Across the Metroplex, directors prepare to crank up their upcoming theater productions.

Shows including Harvey at UTA’s Mainstage Theatre, Best Little Whorehouse in Texas at Theatre Arlington, In the Heights at Dallas Theater Center and The Phantom of the Opera at Bass Performance Hall are some of the season starters.

Local thespians and directors, such as UTA alumnus Steven Morris, recognize the importance of knowing oneself in order to collaborate in this art of storytelling.

“I loved being able to go into an imaginary world,” he said. “I loved being able to be somebody other than myself.”

During his undergraduate studies, Morris worked part time as a children’s show director at Theatre Arlington and juggled three to four Mainstage Theatre show productions. He enjoyed every moment of it, he said.

Morris currently serves as Theatre Arlington’s executive producer.

Working in theater gave Morris opportunities to collaborate with diverse groups of people involved in television shows, film and education. After graduating from college, he dedicated 27 years to teaching theater at Lamar High School in Arlington.

Theater serves as a way to recognize and understand more about oneself through playing the roles of other people in a space that is hopeful, loving and accepting, he said.

“When you become a character and when you’re doing a play, it’s a really great way for you to see other people’s points of view,” Morris said.

Musical theatre senior Jenna Redmond said her sophomore year of high school was the beginning of her theater journey. She was cast as a fairy in the ensemble of Shrek The Musical.

For Redmond, theater is an art that incorporates different concentrations into one, whether that may be through music scores, set design or communicating language.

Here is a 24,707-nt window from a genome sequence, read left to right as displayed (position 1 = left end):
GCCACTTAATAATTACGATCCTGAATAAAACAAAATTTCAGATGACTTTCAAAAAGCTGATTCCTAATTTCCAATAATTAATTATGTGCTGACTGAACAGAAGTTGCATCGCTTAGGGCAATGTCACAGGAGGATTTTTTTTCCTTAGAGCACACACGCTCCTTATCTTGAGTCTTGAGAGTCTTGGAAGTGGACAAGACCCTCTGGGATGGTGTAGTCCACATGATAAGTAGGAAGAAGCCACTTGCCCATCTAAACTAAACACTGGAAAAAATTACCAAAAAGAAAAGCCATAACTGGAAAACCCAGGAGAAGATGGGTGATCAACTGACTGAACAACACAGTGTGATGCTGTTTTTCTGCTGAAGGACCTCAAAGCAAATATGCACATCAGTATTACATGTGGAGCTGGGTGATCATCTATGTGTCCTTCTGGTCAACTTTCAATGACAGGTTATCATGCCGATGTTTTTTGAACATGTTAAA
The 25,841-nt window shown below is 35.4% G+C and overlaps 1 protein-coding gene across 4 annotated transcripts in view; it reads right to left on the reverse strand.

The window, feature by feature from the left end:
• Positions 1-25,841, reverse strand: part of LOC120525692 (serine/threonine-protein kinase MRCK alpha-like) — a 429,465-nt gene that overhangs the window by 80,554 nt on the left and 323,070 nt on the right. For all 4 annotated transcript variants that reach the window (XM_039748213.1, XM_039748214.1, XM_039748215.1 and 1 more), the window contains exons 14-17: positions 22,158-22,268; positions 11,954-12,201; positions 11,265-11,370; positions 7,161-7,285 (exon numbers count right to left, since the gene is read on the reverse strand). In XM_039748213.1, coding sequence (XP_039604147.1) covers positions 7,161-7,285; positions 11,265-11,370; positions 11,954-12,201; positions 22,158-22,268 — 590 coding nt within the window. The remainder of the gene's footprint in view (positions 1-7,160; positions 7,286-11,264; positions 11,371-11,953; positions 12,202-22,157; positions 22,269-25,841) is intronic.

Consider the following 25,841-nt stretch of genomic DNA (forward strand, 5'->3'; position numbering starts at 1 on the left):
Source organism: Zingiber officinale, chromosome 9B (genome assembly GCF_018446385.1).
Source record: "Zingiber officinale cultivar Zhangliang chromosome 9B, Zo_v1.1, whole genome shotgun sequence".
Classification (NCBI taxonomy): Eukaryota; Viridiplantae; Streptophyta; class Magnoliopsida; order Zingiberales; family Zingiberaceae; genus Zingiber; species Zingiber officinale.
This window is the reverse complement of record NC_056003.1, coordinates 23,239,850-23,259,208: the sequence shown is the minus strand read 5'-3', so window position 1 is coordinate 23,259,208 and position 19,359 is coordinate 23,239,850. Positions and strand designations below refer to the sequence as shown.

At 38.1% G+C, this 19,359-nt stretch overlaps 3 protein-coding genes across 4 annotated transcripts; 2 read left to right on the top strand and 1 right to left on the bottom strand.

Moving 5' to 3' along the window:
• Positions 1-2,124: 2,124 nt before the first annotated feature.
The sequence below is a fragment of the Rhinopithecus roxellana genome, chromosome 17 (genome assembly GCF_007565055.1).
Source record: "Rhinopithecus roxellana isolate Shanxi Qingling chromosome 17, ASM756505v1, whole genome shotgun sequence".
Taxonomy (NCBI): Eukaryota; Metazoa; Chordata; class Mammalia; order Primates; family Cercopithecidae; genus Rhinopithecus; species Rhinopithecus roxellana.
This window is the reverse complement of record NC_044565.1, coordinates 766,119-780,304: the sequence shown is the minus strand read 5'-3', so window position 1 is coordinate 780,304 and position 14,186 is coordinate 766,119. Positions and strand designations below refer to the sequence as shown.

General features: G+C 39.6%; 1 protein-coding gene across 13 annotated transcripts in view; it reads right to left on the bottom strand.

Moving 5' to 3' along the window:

“[Acting is] like a volcano of butterflies that just feel really good on the inside,” she said.

Theater requires people to have an open mind, be vulnerable and convey emotions.

Trust between fellow actors, the director and anyone working in the production is vital to the process, she said. For her, the theater community at UTA provides a “wonderful atmosphere.”

“Even though we’re in drama, there’s no drama,” Redmond said.

In addition to entertaining, performing and writing, theater serves as an individualized journey of self-help and healing, said Natalie Gaupp, theatre arts assistant professor of instruction.

Gaupp’s first musical experience in high school was the production of Annie, and it fostered an interest in theater and being a playwright.

What makes theater challenging is the task of bringing a show to life and making it seem effortless, she said.

Theater is an immersive experience, and audiences don’t always see the actors, directors or crew pulling the strings behind the scenes. Thespians must not think twice about what they do on stage because theater shows have to be “so well rehearsed that it just flows,” Gaupp said.

Theater has allowed Gaupp to never stop being a student because she is constantly learning and growing.

“There’s something about the dynamic of theater that helps people find themselves,” she said.


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